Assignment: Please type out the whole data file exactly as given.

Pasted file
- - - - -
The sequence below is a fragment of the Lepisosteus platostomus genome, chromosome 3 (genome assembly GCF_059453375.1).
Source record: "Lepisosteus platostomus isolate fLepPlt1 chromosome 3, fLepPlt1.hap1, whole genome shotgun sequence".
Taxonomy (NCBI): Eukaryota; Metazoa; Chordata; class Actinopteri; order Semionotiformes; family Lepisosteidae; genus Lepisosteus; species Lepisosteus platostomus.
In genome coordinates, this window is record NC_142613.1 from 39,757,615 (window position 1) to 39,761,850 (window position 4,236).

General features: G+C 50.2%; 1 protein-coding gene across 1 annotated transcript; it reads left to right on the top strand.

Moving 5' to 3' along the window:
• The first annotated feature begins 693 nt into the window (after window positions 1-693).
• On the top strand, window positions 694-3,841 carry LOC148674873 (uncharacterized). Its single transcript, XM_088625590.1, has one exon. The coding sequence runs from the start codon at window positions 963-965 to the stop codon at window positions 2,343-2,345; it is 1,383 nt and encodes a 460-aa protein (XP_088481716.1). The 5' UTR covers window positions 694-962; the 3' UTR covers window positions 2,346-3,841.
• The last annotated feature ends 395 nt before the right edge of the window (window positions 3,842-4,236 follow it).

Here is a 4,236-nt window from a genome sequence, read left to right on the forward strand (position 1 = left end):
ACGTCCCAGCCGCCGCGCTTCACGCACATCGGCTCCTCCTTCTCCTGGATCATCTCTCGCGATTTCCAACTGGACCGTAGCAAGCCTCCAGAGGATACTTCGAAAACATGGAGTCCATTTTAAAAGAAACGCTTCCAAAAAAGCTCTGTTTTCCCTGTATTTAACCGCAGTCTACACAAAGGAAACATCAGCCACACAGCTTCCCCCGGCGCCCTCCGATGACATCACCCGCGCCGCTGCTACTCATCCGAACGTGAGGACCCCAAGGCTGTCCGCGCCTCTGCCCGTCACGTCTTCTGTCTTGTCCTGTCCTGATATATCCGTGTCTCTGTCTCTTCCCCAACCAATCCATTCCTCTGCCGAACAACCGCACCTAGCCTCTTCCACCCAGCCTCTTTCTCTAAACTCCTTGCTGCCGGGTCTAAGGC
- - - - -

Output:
The sequence below is a fragment of the Lepisosteus platostomus genome, chromosome 3 (genome assembly GCF_059453375.1).
Source record: "Lepisosteus platostomus isolate fLepPlt1 chromosome 3, fLepPlt1.hap1, whole genome shotgun sequence".
Taxonomy (NCBI): Eukaryota; Metazoa; Chordata; class Actinopteri; order Semionotiformes; family Lepisosteidae; genus Lepisosteus; species Lepisosteus platostomus.
In genome coordinates, this window is record NC_142613.1 from 39,757,615 (window position 1) to 39,761,850 (window position 4,236).

General features: G+C 50.2%; 1 protein-coding gene across 1 annotated transcript; it reads left to right on the top strand.

Moving 5' to 3' along the window:
• The first annotated feature begins 693 nt into the window (after window positions 1-693).
• On the top strand, window positions 694-3,841 carry LOC148674873 (uncharacterized). Its single transcript, XM_088625590.1, has one exon. The coding sequence runs from the start codon at window positions 963-965 to the stop codon at window positions 2,343-2,345; it is 1,383 nt and encodes a 460-aa protein (XP_088481716.1). The 5' UTR covers window positions 694-962; the 3' UTR covers window positions 2,346-3,841.
• The last annotated feature ends 395 nt before the right edge of the window (window positions 3,842-4,236 follow it).

Here is a 4,236-nt window from a genome sequence, read left to right on the forward strand (position 1 = left end):
ACGTCCCAGCCGCCGCGCTTCACGCACATCGGCTCCTCCTTCTCCTGGATCATCTCTCGCGATTTCCAACTGGACCGTAGCAAGCCTCCAGAGGATACTTCGAAAACATGGAGTCCATTTTAAAAGAAACGCTTCCAAAAAAGCTCTGTTTTCCCTGTATTTAACCGCAGTCTACACAAAGGAAACATCAGCCACACAGCTTCCCCCGGCGCCCTCCGATGACATCACCCGCGCCGCTGCTACTCATCCGAACGTGAGGACCCCAAGGCTGTCCGCGCCTCTGCCCGTCACGTCTTCTGTCTTGTCCTGTCCTGATATATCCGTGTCTCTGTCTCTTCCCCAACCAATCCATTCCTCTGCCGAACAACCGCACCTAGCCTCTTCCACCCAGCCTCTTTCTCTAAACTCCTTGCTGCCGGGTCTAAGGC